Newsletter: Europe Express
Your essential guide to what matters in Europe today. Delivered every weekday.
Maria Grazia Zingarello could hardly believe her ears when Italy’s government warned that electricity bills could rise 40 per cent over the next three months.
“If the prices go up again, I won’t know where to turn any more,” said the 49-year-old caretaker from Milan who is already struggling to afford her rent, bills and food. “I often look at the calendar and think that I won’t make it to the end of the month.”
Her monthly salary of about €1,000 is the only stable income in the small apartment she shares with her two daughters and two grandchildren.
The family exemplifies why governments across Europe are growing alarmed at surging gas and electricity costs. They are discussing billion of euros in emergency packages to try to protect households, as well as small businesses that have struggled to stay afloat during the coronavirus pandemic.
On September 23, Italy’s prime minister Mario Draghi unveiled a €3bn package to mitigate the increase in energy prices, aimed at helping poorer households and small businesses to pay their bills.
The plan freezes gas and electricity bills for up to 3m households. Fixed charges for all families and 6m small businesses will be waived, and the rate of value added tax on natural gas cut from as much as 22 per cent to 5 per cent, in the fourth quarter.
Speaking to the country’s business confederation on Thursday, Draghi said the move had a “strong social value”. His government has already spent €1bn on intervening directly in the energy market to cut consumer prices.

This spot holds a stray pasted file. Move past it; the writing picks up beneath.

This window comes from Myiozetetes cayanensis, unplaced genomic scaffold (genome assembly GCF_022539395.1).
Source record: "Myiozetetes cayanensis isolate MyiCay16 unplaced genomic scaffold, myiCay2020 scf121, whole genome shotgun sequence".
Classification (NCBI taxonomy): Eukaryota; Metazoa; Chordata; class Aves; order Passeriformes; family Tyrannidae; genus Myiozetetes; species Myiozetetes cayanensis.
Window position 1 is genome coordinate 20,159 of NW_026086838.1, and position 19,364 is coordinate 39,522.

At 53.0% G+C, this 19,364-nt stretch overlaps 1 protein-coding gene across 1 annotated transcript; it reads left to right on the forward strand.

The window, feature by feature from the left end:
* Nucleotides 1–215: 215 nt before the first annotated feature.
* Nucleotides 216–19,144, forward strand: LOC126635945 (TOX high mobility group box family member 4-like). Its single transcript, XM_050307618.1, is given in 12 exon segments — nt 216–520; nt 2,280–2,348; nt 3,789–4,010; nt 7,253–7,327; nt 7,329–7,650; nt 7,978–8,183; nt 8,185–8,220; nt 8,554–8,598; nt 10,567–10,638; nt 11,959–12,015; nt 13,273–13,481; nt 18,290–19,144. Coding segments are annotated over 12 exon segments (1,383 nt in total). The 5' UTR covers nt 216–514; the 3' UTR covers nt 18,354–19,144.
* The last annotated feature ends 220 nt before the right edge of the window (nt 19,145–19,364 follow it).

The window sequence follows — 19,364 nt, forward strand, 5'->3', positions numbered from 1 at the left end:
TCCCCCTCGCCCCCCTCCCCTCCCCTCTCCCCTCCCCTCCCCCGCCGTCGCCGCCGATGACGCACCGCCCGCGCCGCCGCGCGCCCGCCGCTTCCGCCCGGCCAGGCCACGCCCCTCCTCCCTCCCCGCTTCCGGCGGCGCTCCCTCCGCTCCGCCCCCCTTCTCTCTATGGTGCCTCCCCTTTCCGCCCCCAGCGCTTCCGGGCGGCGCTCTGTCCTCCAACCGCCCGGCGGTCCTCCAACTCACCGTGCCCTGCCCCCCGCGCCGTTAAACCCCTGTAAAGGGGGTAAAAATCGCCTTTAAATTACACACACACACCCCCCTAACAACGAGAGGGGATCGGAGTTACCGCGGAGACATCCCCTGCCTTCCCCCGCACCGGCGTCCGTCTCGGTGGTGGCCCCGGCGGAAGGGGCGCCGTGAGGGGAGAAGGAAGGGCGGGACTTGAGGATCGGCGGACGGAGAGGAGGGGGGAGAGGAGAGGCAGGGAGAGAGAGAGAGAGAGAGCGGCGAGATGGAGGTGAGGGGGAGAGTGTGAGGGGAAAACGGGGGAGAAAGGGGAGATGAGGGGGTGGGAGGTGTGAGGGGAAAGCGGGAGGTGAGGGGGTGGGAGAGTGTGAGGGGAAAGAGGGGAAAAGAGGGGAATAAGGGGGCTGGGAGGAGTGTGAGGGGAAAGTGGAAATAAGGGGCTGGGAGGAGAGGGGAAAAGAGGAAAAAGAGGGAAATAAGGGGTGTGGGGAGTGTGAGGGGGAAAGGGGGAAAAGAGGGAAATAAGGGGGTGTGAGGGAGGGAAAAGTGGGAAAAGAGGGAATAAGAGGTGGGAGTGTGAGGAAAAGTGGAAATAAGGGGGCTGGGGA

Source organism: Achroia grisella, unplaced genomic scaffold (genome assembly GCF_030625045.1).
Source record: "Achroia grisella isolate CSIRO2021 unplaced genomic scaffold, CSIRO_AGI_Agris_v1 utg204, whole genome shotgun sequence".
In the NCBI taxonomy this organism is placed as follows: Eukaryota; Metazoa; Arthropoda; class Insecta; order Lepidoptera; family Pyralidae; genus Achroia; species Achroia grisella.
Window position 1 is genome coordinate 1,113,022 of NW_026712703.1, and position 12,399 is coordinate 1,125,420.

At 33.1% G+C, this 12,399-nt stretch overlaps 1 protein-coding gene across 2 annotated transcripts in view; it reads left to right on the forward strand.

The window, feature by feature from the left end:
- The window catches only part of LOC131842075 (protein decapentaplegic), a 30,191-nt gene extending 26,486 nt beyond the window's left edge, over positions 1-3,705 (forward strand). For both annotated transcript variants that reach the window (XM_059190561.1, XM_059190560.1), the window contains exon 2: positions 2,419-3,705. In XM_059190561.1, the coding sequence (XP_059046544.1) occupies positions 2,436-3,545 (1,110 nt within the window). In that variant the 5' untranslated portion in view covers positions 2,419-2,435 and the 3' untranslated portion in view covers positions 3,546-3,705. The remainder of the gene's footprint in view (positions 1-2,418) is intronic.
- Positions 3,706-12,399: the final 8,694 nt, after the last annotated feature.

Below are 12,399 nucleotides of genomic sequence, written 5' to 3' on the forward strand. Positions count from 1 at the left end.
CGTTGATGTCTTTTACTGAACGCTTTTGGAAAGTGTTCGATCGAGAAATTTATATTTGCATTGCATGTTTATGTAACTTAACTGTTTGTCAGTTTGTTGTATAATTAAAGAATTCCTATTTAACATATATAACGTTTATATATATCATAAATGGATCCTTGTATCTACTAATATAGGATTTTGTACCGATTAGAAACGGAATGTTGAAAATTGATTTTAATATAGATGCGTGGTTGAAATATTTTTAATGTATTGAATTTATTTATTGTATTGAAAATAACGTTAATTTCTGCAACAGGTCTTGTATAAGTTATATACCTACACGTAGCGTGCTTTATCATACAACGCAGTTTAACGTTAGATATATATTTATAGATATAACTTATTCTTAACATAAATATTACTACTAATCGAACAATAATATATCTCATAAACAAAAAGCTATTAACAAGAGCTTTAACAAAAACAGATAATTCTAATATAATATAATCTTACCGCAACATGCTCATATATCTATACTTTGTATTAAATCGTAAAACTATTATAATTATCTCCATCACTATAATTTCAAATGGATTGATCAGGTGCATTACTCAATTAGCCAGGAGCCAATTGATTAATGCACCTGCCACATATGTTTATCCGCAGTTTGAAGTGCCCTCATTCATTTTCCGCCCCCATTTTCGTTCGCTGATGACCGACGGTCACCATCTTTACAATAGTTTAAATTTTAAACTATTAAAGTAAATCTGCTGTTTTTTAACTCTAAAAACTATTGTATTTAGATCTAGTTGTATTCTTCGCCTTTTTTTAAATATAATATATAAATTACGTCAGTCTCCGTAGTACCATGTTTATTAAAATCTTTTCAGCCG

Italy covers more than two-thirds of its energy needs with imports and gas accounts for more than half of the country’s residential energy consumption, much higher than in France, Spain and Germany. This means the soaring gas price is quickly feeding into steeper bills.
Italy’s consumer price inflation for energy rose to an annual rate of 20 per cent in August, the fastest rate in nearly 40 years and faster than the 15.4 per cent for the eurozone.
Italians spend proportionately more of their income on electricity, gas and other housing costs than the rest of the eurozone, so rising energy prices have a big impact on household spending, particularly for those with lower incomes.
The rising costs of energy “are forcing poorer families to give up basic needs”, said Isabella Catapano, general director of Albero della Vita, an anti-poverty charity. “Bills are a fixed cost, a necessity that has to be paid. So families are progressively forced to spend less on other things, such as quality food or educational and recreational activities for their children.”
Italy’s unemployment rate is still above 9 per cent, more than twice the figure for Germany, and in 2020 about 5.6m people were considered in absolute poverty.
High energy costs are also hitting businesses, with prices of industrial products soaring at an annual rate of 12.3 per cent in August, sharply up from under 1 per cent at the start of the year.
Silvia Barbati, 37, who runs a local gym in Rome’s Trieste neighbourhood, is worried that price rises could mean the sacrifices made by small businesses like hers during two years of intermittent pandemic lockdowns were in vain.
“Our activities have already been drastically reduced during Covid and we are now trying to get back on our feet. I do hope the next bills won’t be sky high,” she said.
Many families and small businesses fear they will not stay afloat, said Paolo Peroso, president of Amici di Porta Pia, a traders association in central Rome.
“There is a lot of confusion and fear at the moment . . . bills that could be all of a sudden 30 or 40 per cent higher than usual is absurd,” he said. “It could be difficult to absorb, especially for those who have to keep shop windows, lights or refrigeration on all day long. Some are worried they won’t be able to make it this time.”
Business News Governmental News Finance News
Need Your Help Today. Your $1 can change life.